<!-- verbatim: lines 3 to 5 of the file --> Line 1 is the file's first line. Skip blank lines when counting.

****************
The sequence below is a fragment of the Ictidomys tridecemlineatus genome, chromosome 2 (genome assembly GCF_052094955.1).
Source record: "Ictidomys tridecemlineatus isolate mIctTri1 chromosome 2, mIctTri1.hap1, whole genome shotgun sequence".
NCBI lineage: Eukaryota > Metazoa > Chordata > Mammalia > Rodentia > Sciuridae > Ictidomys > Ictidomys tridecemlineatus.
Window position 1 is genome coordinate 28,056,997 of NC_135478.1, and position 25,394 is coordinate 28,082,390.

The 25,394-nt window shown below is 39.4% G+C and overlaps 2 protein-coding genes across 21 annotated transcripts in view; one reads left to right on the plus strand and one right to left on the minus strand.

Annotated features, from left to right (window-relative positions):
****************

NCBI lineage: Eukaryota > Metazoa > Chordata > Mammalia > Rodentia > Sciuridae > Ictidomys > Ictidomys tridecemlineatus.
Window position 1 is genome coordinate 28,056,997 of NC_135478.1, and position 25,394 is coordinate 28,082,390.

The 25,394-nt window shown below is 39.4% G+C and overlaps 2 protein-coding genes across 21 annotated transcripts in view; one reads left to right on the plus strand and one right to left on the minus strand.